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Release: Feb. 13, 2002

Workshop graduate Udall reads at Prairie Lights March 1

Brady Udall, a graduate of the University of Iowa Writers Workshop, will read from his work at 8 p.m. Friday, March 1 in the Prairie Lights bookstore at 15 S. Dubuque St. in downtown Iowa City. The free reading will be broadcast on the "Live from Prairie Lights" series, originating on UI radio station WSUI, AM 910.

Udall, who teaches at Southern Illinois University, is the author of the 1997 short-story collection "Letting Loose the Hounds" and, most recently, the novel "The Miracle Life of Edgar Mint," published last year. At the UI he was a James Michener Fellow, and his work has won the Playboy fiction contest and has been published in GQ, Story, the Paris Review and other periodicals.

"The Miracle Life of Edgar Mint" has drawn favorable comparisons to John Irving with its story of the heartbreaks and triumphs of a half-Apache orphan. He's a seven-year-old on an Arizona reservation when the mailman's jeep accidentally runs over his head. Shunted from the hospital to a school for delinquents to a Mormon foster family, comedy, pain and trouble accompany Edgar through a string of larger-than-life experiences.

Calling the book a "marvelous first novel," the critic of the Los Angeles Times wrote, "'The Miracle Life of Edgar Mint' is an adept mix of humor and pathos. Udall's prose strikes a perfect balance, sometimes minimalist, sometimes lush. The novel revolves around an odd central character who, if written by a writer of less talent, would have strained credulity but with Udall as a muse is achingly human. Edgar Mint is nobody's Everyman, but he is the hope and the pain of a child looking for, and eventually finding, a home."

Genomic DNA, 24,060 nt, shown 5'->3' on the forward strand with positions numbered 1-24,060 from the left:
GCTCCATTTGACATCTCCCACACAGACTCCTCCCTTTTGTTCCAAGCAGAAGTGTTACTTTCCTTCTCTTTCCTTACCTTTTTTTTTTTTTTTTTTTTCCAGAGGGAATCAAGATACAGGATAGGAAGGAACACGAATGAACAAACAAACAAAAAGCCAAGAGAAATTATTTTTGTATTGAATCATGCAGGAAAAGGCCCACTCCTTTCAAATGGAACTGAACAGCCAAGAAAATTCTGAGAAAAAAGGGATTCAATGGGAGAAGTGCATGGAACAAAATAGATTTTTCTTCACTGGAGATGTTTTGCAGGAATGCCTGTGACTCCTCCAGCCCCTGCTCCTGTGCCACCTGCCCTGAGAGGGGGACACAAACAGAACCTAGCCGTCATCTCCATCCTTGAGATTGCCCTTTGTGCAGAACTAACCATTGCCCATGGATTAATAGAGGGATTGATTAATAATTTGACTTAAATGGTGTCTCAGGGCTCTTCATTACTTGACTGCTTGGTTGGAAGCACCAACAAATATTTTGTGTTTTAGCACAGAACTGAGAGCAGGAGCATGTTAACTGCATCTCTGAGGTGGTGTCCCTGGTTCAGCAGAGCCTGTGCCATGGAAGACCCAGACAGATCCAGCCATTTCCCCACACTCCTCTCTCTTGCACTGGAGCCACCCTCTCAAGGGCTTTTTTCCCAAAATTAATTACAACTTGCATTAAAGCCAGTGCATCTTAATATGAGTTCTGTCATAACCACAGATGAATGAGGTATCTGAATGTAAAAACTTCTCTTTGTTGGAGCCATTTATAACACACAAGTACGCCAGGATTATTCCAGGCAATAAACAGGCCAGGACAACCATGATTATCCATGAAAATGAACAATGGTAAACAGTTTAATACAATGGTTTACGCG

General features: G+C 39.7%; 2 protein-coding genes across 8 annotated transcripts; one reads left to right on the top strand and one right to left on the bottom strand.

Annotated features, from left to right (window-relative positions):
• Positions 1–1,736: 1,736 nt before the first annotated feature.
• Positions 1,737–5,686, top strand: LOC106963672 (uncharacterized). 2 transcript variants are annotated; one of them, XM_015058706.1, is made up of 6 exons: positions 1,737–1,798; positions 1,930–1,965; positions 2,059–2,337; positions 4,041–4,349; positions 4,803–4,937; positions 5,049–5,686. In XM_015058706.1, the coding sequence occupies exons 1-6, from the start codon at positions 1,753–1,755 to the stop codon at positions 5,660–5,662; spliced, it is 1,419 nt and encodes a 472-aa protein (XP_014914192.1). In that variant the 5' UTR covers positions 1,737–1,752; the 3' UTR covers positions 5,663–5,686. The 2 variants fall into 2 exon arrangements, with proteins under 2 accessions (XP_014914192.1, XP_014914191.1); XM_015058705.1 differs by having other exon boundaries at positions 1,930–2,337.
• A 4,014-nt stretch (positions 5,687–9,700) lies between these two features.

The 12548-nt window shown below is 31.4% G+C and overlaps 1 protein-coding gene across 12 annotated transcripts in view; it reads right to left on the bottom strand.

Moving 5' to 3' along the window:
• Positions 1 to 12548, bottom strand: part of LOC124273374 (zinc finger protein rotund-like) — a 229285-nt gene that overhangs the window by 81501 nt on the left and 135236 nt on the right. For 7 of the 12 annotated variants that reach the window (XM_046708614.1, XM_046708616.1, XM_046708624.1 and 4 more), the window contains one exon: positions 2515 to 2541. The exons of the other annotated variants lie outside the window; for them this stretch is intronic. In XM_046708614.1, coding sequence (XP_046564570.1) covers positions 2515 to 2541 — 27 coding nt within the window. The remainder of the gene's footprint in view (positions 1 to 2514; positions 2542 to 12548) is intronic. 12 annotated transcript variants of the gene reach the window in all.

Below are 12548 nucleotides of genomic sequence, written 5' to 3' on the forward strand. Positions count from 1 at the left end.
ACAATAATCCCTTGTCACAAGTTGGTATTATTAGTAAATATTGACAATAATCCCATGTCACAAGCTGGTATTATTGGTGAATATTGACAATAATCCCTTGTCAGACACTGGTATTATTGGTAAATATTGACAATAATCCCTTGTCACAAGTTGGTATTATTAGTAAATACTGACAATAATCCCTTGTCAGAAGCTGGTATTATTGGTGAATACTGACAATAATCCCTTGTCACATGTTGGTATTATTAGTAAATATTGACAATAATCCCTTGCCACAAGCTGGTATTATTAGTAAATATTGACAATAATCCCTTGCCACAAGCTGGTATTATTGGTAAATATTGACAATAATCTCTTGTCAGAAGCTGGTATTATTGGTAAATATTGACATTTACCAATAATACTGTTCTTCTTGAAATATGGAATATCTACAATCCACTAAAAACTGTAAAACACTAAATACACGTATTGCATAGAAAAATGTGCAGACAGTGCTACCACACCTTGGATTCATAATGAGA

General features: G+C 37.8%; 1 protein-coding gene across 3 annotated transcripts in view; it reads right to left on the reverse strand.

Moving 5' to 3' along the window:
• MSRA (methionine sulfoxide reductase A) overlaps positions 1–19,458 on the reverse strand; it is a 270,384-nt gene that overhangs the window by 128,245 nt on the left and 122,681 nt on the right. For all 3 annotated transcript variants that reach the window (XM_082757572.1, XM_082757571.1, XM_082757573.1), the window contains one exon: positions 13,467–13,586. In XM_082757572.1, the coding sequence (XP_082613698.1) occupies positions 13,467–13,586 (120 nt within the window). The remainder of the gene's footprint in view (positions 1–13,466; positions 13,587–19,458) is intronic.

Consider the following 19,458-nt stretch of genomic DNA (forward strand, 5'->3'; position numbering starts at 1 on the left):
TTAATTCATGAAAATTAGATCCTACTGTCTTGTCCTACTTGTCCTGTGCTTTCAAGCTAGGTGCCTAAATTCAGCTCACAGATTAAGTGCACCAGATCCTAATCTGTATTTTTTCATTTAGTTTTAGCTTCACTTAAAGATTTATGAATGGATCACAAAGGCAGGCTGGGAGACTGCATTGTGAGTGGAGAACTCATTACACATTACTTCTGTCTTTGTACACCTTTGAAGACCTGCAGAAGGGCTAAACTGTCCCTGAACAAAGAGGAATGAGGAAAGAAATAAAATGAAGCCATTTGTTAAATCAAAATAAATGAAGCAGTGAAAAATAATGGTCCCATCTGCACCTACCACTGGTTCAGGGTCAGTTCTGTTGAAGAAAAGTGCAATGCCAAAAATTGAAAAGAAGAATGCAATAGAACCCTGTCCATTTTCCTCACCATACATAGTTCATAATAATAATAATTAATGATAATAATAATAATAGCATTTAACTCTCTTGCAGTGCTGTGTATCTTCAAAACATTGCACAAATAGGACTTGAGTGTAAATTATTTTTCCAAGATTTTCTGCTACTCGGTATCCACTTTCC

Malcolm Jones wrote for Newsweek, "Udall persuades us to care for Edgar, to root for him to survive, and he is so successful that by the end of the story the only unbelievable thing is that Edgar Mint is nothing but a figment of Brady Udall's imagination. That's the real miracle here."

And Tony Earley, the author of "Jim the Boy," said, "The whole blessed/bloody roil of the human condition courses through 'The Miracle Life of Edgar Mint.' If Dickens had been born in Arizona, he might have written a book like this."

Udall, who grew up in northern Arizona, identifies two inspirations for his novel: "One was this Native American boarding school on the Fort Apache Reservation. When I was a kid we used to

play basketball and football games against them. The school was actually the original Fort Apache and used many of the original buildings. The playground was the old parade grounds. The principal's house used to be the General's quarters. It's an amazing place, full of history and ghosts, and I knew I would write about it one day.

"The second part of the equation was a story my wife told me about an ex-boyfriend of hers. This guy, when he was a kid, was run over by a mailman. He was so badly hurt that he was presumed dead. The mailman disappeared, believing he'd killed this little boy. The ex-boyfriend told my wife that the one thing he would like to do in this life is find that mailman and tell him he's okay. Well, I knew I would write about that, too, no doubt about it. So I threw together an Indian boarding school and a story about a kid getting run over by a mailman and what I got is a novel. It worked out nicely."

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